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What a difference a decade makes! Who would have thought about dividend investors having a choice between Exxon (NYSE:XOM) and Intel (NASDAQ:INTC) back in 2001? Ten years ago, INTC yielded a paltry 0.3%, while XOM's dividend offered a 2.2% return. Most Technology companies didn't pay dividends back then, but many do now, with even Cisco (NASDAQ:CSCO), a notable holdout, recently declaring an initial payment.

Today, several Large-Cap Technology companies offer dividend yields of at least 150% of the 1.8% yield on the S&P 500. Here are thoses names above 2.7%:

  • Paychex (NASDAQ:PAYX) - 3.9%
  • Intel (INTC) - 3.7%
  • Microchip (NASDAQ:MCHP) - 3.6%
  • Linear Technology (NASDAQ:LLTC) - 2.9%
  • Molex (NASDAQ:MOLX) - 2.8%
  • National Semiconductor (NSM) - 2.8%
  • Automatic Data Processing (NASDAQ:ADP) - 2.8%

With the recent run-up in the prices of Energy stocks, these yields compare favorably. In fact, there are only 3 names in the S&P 500 that make the cut:

  • Spectra Energy (NYSE:SE) - 3.8%
  • ConocoPhillips (NYSE:COP) - 3.3%
  • Chevron (NYSE:CVX) - 2.7%

Long a favorite of the widows, orphans and other income investors, XOM has a yield now of just 2.1%. Here is how the dividend yield of XOM compares to that of INTC over time (click to enlarge):



I don't mean to pick on just two stocks, but let's continue with the illustration. Here are some data for INTC and XOM (click to enlarge):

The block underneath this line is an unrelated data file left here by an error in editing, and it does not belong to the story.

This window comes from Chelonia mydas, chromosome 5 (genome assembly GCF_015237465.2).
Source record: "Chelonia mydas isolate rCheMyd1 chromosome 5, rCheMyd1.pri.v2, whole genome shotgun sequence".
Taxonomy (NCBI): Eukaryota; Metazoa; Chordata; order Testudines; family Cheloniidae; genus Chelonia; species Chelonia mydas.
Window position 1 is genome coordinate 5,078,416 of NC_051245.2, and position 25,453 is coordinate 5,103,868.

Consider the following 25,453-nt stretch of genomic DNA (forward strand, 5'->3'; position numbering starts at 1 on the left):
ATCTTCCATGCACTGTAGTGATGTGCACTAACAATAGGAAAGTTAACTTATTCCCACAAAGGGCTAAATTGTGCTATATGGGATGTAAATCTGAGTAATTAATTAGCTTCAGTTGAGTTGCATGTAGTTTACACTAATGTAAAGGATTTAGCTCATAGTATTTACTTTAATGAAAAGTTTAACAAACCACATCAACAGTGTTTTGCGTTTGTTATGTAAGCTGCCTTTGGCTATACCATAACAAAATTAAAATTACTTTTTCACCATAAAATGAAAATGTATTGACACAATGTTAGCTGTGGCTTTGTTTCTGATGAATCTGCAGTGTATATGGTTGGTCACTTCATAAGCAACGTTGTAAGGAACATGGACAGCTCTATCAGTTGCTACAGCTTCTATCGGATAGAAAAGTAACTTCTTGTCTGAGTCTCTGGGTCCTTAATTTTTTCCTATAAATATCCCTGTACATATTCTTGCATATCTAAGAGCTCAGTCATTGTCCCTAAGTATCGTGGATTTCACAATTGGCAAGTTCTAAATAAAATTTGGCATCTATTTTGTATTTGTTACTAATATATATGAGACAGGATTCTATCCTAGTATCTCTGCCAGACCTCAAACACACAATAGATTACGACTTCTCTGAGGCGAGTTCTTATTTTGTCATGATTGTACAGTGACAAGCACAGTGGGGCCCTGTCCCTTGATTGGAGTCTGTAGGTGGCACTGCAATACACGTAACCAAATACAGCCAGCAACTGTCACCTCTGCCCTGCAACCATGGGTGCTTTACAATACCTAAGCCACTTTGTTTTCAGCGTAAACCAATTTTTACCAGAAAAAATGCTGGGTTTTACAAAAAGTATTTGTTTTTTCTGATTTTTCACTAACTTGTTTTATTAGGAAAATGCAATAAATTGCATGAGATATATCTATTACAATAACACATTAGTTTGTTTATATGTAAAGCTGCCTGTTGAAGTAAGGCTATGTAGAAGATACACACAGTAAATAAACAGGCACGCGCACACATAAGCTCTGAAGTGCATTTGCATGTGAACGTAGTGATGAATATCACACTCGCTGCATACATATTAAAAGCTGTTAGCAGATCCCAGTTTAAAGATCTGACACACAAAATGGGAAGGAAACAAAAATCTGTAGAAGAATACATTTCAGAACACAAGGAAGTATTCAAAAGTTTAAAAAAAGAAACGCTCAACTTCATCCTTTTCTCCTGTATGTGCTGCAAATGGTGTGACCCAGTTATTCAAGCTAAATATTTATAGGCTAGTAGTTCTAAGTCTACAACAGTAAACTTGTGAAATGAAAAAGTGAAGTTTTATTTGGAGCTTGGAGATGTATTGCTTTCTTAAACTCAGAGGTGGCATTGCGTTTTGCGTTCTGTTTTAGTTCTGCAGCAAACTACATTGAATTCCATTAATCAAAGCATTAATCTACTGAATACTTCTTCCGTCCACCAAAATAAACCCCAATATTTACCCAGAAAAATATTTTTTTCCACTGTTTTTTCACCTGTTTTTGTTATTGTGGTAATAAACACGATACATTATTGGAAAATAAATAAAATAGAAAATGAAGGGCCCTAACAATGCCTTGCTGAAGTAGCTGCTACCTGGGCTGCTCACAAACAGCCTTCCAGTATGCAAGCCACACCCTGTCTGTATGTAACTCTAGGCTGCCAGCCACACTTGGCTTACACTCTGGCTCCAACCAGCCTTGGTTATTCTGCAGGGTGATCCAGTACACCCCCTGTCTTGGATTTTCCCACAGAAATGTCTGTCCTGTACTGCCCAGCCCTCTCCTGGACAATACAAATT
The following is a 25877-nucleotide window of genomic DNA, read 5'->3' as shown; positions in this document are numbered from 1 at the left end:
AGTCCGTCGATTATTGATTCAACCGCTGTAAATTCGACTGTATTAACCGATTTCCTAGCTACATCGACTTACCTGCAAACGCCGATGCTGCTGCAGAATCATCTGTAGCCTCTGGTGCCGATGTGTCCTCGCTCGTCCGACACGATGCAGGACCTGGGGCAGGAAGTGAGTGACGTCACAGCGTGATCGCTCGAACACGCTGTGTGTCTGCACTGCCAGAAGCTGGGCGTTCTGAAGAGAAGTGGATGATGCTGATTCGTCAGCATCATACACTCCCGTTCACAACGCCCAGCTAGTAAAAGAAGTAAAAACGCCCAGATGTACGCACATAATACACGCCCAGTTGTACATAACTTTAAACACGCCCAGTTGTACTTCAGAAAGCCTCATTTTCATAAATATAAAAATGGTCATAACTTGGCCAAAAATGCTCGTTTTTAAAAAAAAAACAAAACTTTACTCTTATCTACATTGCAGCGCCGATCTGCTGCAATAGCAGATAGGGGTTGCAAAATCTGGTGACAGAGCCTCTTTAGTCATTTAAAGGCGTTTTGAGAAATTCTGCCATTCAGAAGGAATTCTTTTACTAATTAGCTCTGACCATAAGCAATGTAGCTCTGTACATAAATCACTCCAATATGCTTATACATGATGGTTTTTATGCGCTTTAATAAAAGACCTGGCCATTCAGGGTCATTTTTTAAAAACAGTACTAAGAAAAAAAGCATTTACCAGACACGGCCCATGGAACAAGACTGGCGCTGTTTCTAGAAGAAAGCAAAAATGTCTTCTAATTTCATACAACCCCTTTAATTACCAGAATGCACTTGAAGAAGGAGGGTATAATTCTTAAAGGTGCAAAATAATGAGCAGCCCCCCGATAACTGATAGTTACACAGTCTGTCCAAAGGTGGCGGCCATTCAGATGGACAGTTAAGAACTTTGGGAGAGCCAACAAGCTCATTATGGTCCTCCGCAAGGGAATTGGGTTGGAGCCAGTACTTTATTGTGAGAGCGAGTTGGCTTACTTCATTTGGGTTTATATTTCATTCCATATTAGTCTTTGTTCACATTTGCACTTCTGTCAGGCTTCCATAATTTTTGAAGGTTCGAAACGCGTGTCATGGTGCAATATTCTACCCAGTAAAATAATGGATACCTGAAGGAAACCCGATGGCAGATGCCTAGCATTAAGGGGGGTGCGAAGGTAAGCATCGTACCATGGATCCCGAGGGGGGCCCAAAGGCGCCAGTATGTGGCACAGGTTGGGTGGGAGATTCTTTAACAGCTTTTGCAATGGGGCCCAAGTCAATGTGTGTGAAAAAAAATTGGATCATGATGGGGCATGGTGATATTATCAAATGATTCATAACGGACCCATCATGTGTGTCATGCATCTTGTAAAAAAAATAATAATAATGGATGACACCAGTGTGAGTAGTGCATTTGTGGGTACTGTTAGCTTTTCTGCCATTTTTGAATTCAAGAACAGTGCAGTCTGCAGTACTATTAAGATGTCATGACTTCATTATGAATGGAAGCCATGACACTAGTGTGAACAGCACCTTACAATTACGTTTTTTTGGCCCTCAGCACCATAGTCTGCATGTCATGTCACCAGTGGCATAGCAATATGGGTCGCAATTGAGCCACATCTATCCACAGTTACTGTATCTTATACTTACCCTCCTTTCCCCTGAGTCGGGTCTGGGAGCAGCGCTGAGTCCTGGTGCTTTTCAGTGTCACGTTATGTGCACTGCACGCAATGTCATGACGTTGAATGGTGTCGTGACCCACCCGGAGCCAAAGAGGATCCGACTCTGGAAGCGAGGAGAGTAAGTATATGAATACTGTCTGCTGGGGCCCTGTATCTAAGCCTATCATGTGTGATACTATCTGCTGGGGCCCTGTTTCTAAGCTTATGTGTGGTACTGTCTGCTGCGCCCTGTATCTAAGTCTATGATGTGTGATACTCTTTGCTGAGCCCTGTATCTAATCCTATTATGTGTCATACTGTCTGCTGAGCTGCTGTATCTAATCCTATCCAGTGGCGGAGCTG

Working through the table, we see that INTC over the past 5 years has grown sales, EPS and dividends more rapidly than XOM. While the payout ratio is slightly higher for INTC at about 1/3 of EPS, it's worth remembering that XOM has a much more capital-intensive business model. I went back for 5 years to adjust income for CapEx in excess of D&A and found that both companies pay out the same 35% of "normalized" FCF.

While XOM has a stellar balance sheet, it's worth noting that INTC has 12% of its market cap in cash and investments while XOM has a small net debt position.

So far, INTC has a higher dividend yield but more historical growth (and both companies have a similar LT outlook from beyond 2011). The dividend as a percentage of free cash flow is similar. In the final three rows, we see various valuation metrics all favoring INTC.

I don't believe that this example is anything but representative. Technology companies are very cheap, with typically strong balance sheets and great cashflow generation. Energy companies typically have strong balance sheets, but they are not as cheap (though not bad) and their cashflow generation is hampered by massive CapEx needs.

Investors have crowded into Energy stocks - they are up almost 17% YTD while Technology is up just 3%. I consider the sector unattractive in the short-term, as the stocks are overbought and extended (due for consolidation/correction). Dividend investors historically haven't had much of an opportunity to consider Technology stocks, but the numbers certainly suggest doing so. In my Conservative Growth/Balanced Model Portfolio, we are underweight energy now after trimming our holding in CVX. We established that position near 70 during the summer and added near 93 in January. We have been building exposure to Technology with holdings in INTC and CSCO and are adding another dividend-payer on Monday. After that trade, 24% of our equity exposure will be in the sector (compared to 18% for the S&P 500).

Disclosure: Long CVX, INTC and CSCO in model portfolios at Invest By Model

Source: Dividend Investors Should Boost Technology Exposure, Be Cautious With Energy